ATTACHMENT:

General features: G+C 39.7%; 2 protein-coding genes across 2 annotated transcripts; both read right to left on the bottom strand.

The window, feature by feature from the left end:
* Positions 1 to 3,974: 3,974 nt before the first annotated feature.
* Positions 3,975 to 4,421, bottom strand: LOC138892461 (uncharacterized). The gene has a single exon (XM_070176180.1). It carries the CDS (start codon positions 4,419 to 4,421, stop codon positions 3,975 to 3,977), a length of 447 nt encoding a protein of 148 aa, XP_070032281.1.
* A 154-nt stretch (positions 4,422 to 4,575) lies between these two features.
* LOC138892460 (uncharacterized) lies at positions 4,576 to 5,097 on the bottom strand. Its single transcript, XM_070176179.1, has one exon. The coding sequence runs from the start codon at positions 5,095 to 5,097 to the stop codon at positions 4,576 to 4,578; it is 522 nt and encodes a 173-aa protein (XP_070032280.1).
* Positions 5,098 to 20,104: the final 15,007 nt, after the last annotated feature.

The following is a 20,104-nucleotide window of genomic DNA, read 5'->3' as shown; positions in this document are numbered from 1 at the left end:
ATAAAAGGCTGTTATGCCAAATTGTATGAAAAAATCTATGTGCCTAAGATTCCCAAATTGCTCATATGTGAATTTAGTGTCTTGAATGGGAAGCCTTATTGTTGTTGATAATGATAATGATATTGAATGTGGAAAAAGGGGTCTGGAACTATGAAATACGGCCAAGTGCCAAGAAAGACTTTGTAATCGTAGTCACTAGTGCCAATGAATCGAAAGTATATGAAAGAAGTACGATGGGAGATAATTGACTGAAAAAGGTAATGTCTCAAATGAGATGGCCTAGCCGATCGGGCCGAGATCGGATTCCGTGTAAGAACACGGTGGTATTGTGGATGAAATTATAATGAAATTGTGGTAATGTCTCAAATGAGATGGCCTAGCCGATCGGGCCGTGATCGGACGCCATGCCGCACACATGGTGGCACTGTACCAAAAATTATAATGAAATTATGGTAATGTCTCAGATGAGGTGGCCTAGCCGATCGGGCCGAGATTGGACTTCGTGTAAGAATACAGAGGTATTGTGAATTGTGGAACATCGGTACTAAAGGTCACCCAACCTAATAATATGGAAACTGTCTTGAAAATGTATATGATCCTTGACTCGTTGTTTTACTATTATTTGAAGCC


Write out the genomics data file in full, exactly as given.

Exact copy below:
General features: G+C 39.7%; 2 protein-coding genes across 2 annotated transcripts; both read right to left on the bottom strand.

The window, feature by feature from the left end:
* Positions 1 to 3,974: 3,974 nt before the first annotated feature.
* Positions 3,975 to 4,421, bottom strand: LOC138892461 (uncharacterized). The gene has a single exon (XM_070176180.1). It carries the CDS (start codon positions 4,419 to 4,421, stop codon positions 3,975 to 3,977), a length of 447 nt encoding a protein of 148 aa, XP_070032281.1.
* A 154-nt stretch (positions 4,422 to 4,575) lies between these two features.
* LOC138892460 (uncharacterized) lies at positions 4,576 to 5,097 on the bottom strand. Its single transcript, XM_070176179.1, has one exon. The coding sequence runs from the start codon at positions 5,095 to 5,097 to the stop codon at positions 4,576 to 4,578; it is 522 nt and encodes a 173-aa protein (XP_070032280.1).
* Positions 5,098 to 20,104: the final 15,007 nt, after the last annotated feature.

The following is a 20,104-nucleotide window of genomic DNA, read 5'->3' as shown; positions in this document are numbered from 1 at the left end:
ATAAAAGGCTGTTATGCCAAATTGTATGAAAAAATCTATGTGCCTAAGATTCCCAAATTGCTCATATGTGAATTTAGTGTCTTGAATGGGAAGCCTTATTGTTGTTGATAATGATAATGATATTGAATGTGGAAAAAGGGGTCTGGAACTATGAAATACGGCCAAGTGCCAAGAAAGACTTTGTAATCGTAGTCACTAGTGCCAATGAATCGAAAGTATATGAAAGAAGTACGATGGGAGATAATTGACTGAAAAAGGTAATGTCTCAAATGAGATGGCCTAGCCGATCGGGCCGAGATCGGATTCCGTGTAAGAACACGGTGGTATTGTGGATGAAATTATAATGAAATTGTGGTAATGTCTCAAATGAGATGGCCTAGCCGATCGGGCCGTGATCGGACGCCATGCCGCACACATGGTGGCACTGTACCAAAAATTATAATGAAATTATGGTAATGTCTCAGATGAGGTGGCCTAGCCGATCGGGCCGAGATTGGACTTCGTGTAAGAATACAGAGGTATTGTGAATTGTGGAACATCGGTACTAAAGGTCACCCAACCTAATAATATGGAAACTGTCTTGAAAATGTATATGATCCTTGACTCGTTGTTTTACTATTATTTGAAGCC